configuration

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con·fig·u·ra·tion

 (kən-fĭg′yə-rā′shən)
n.
The arrangement of parts or elements in a pattern or form, as:
a. Chemistry The structural arrangement of atoms in a compound or molecule.
b. Computers The way in which a computer system or network is set up or connected.
c. Psychology Gestalt.

con·fig′u·ra′tion·al·ly adv.
con·fig′u·ra′tive, con·fig′u·ra′tion·al adj.

configuration

(kənˌfɪɡjʊˈreɪʃən)
n
1. the arrangement of the parts of something
2. the external form or outline achieved by such an arrangement
3. (Chemistry) physics chem
a. Also called: conformation the shape of a molecule as determined by the arrangement of its atoms
b. the structure of an atom or molecule as determined by the arrangement of its electrons and nucleons
4. (General Physics) physics chem
a. Also called: conformation the shape of a molecule as determined by the arrangement of its atoms
b. the structure of an atom or molecule as determined by the arrangement of its electrons and nucleons
5. (Psychology) psychol the unit or pattern in perception studied by Gestalt psychologists
6. (Computer Science) computing the particular choice of hardware items and their interconnection that make up a particular computer system
[C16: from Late Latin configūrātiō a similar formation, from configūrāre to model on something, from figūrāre to shape, fashion]
conˌfiguˈrational, conˈfigurative adj
conˌfiguˈrationally adv

con•fig•u•ra•tion

(kənˌfɪg yəˈreɪ ʃən)

n.
1. the relative disposition or arrangement of the parts or elements of a thing.
2. external form, as resulting from this.
3. an atomic spatial arrangement that is fixed by the chemical bonding in a molecule and that cannot be altered without breaking bonds (contrasted with conformation).
4.
a. a computer plus the equipment connected to it.
b. the act of configuring a computer system.
[1550–60; < Late Latin configūrātiō comparison <configūrā(re) to compare (Latin: to mold; see con-, figure)]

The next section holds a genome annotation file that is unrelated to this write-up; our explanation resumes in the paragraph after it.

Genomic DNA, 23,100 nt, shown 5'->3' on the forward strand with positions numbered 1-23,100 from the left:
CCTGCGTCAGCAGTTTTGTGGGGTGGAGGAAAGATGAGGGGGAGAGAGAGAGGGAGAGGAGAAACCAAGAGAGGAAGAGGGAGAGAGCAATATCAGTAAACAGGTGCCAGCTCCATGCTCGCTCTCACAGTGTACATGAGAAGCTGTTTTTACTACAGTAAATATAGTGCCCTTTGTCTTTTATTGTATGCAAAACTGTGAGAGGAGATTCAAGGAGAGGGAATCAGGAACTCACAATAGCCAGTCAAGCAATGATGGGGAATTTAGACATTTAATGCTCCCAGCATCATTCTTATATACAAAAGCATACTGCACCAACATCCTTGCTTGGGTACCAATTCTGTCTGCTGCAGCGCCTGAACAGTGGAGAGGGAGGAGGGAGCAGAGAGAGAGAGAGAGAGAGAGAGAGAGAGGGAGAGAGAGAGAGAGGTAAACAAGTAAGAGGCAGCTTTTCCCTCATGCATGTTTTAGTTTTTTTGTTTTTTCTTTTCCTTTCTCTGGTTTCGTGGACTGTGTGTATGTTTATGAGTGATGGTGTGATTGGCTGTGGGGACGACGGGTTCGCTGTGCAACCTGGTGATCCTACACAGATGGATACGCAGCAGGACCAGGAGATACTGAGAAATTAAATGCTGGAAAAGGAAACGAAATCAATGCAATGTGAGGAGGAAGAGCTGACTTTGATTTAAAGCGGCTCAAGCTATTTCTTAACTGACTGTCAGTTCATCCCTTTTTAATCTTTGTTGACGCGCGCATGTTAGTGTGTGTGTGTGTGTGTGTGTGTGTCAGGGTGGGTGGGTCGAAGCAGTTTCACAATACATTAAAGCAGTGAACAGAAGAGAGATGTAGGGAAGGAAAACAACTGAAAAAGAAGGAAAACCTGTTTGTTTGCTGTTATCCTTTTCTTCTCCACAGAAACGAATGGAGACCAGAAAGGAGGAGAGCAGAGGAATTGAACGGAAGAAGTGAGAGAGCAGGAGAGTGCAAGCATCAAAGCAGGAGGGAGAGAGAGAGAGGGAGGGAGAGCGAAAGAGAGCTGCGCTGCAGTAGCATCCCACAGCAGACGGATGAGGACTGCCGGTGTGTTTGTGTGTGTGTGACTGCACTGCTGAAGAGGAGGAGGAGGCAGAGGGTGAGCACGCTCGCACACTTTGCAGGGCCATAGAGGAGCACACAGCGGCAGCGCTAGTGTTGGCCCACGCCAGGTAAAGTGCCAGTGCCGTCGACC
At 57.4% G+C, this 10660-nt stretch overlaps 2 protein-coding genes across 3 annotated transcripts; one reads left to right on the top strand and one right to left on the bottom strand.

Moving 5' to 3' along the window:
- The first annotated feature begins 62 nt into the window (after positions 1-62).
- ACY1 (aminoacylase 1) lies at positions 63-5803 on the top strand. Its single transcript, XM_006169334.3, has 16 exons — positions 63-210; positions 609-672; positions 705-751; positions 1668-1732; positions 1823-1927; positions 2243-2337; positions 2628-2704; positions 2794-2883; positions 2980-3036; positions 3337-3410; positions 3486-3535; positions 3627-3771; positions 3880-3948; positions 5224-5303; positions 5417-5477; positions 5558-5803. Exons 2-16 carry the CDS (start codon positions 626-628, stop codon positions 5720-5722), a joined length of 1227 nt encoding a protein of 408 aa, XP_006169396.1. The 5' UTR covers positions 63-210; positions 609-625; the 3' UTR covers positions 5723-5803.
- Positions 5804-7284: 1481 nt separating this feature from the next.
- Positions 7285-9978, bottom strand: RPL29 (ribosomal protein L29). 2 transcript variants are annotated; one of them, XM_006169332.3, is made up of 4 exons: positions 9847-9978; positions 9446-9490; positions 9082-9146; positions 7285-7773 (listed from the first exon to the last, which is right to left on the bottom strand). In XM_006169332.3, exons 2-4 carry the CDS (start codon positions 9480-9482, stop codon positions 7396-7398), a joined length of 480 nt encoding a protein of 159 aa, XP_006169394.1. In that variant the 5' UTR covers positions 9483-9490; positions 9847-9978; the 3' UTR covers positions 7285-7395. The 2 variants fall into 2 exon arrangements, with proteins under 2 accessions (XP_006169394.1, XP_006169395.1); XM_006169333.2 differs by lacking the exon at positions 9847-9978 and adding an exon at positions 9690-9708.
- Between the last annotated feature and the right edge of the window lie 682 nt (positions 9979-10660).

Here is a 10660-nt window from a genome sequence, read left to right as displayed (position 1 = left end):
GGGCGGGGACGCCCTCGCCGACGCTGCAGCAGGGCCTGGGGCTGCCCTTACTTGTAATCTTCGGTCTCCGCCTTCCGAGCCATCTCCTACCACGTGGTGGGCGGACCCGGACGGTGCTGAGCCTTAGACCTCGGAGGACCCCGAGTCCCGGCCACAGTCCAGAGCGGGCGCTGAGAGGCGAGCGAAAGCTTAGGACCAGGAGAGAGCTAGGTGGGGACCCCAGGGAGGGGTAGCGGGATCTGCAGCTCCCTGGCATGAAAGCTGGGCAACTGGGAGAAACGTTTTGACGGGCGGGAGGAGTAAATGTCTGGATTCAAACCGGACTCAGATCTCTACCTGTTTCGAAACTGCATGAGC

con•fig`u•ra′tion•al, con•fig′u•ra•tive (-yər ə tɪv, -yəˌreɪ tɪv) adj.

Configuration

 a pattern of stars, of muscles, etc.; a particular form of organization of a number of separate elements.
ThesaurusAntonymsRelated WordsSynonymsLegend:
Noun1.configuration - an arrangement of parts or elementsconfiguration - an arrangement of parts or elements; "the outcome depends on the configuration of influences at the time"
design, plan - an arrangement scheme; "the awkward design of the keyboard made operation difficult"; "it was an excellent design for living"; "a plan for seating guests"
redundancy - (electronics) a system design that duplicates components to provide alternatives in case one component fails
network topology, topology - the configuration of a communication network
chunking, unitisation, unitization - (psychology) the configuration of smaller units of information into large coordinated units
2.configuration - any spatial attributes (especially as defined by outline)configuration - any spatial attributes (especially as defined by outline); "he could barely make out their shapes"
keenness, sharpness - thinness of edge or fineness of point
bluntness, dullness - without sharpness or clearness of edge or point; "the dullness of the pencil made his writing illegible"
spatial property, spatiality - any property relating to or occupying space
topography - the configuration of a surface and the relations among its man-made and natural features
lobularity - the property of having lobules